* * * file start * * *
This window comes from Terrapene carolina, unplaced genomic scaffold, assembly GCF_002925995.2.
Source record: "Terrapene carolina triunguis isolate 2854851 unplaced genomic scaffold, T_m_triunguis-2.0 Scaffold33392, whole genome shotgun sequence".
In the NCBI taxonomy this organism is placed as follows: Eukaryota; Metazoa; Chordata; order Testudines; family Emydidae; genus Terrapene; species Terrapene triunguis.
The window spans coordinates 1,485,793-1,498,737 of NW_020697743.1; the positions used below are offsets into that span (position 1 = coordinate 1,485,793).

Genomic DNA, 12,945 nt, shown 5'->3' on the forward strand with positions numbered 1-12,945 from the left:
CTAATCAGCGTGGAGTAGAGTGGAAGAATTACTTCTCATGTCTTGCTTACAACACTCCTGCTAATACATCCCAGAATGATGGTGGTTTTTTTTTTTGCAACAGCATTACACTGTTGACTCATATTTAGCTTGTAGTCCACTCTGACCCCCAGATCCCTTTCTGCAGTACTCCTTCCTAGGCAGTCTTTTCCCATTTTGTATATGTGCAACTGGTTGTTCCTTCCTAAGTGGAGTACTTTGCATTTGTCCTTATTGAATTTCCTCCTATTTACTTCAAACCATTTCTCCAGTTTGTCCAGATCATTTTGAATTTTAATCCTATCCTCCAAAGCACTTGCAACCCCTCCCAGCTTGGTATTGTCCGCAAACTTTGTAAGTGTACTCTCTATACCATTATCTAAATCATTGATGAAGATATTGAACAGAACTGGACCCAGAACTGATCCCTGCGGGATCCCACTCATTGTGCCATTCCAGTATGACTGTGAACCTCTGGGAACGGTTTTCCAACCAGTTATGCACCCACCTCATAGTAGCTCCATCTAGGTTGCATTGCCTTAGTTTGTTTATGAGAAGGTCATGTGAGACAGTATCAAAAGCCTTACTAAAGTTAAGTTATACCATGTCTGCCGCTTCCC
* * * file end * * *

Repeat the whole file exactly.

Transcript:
This window comes from Terrapene carolina, unplaced genomic scaffold, assembly GCF_002925995.2.
Source record: "Terrapene carolina triunguis isolate 2854851 unplaced genomic scaffold, T_m_triunguis-2.0 Scaffold33392, whole genome shotgun sequence".
In the NCBI taxonomy this organism is placed as follows: Eukaryota; Metazoa; Chordata; order Testudines; family Emydidae; genus Terrapene; species Terrapene triunguis.
The window spans coordinates 1,485,793-1,498,737 of NW_020697743.1; the positions used below are offsets into that span (position 1 = coordinate 1,485,793).

Genomic DNA, 12,945 nt, shown 5'->3' on the forward strand with positions numbered 1-12,945 from the left:
CTAATCAGCGTGGAGTAGAGTGGAAGAATTACTTCTCATGTCTTGCTTACAACACTCCTGCTAATACATCCCAGAATGATGGTGGTTTTTTTTTTTGCAACAGCATTACACTGTTGACTCATATTTAGCTTGTAGTCCACTCTGACCCCCAGATCCCTTTCTGCAGTACTCCTTCCTAGGCAGTCTTTTCCCATTTTGTATATGTGCAACTGGTTGTTCCTTCCTAAGTGGAGTACTTTGCATTTGTCCTTATTGAATTTCCTCCTATTTACTTCAAACCATTTCTCCAGTTTGTCCAGATCATTTTGAATTTTAATCCTATCCTCCAAAGCACTTGCAACCCCTCCCAGCTTGGTATTGTCCGCAAACTTTGTAAGTGTACTCTCTATACCATTATCTAAATCATTGATGAAGATATTGAACAGAACTGGACCCAGAACTGATCCCTGCGGGATCCCACTCATTGTGCCATTCCAGTATGACTGTGAACCTCTGGGAACGGTTTTCCAACCAGTTATGCACCCACCTCATAGTAGCTCCATCTAGGTTGCATTGCCTTAGTTTGTTTATGAGAAGGTCATGTGAGACAGTATCAAAAGCCTTACTAAAGTTAAGTTATACCATGTCTGCCGCTTCCC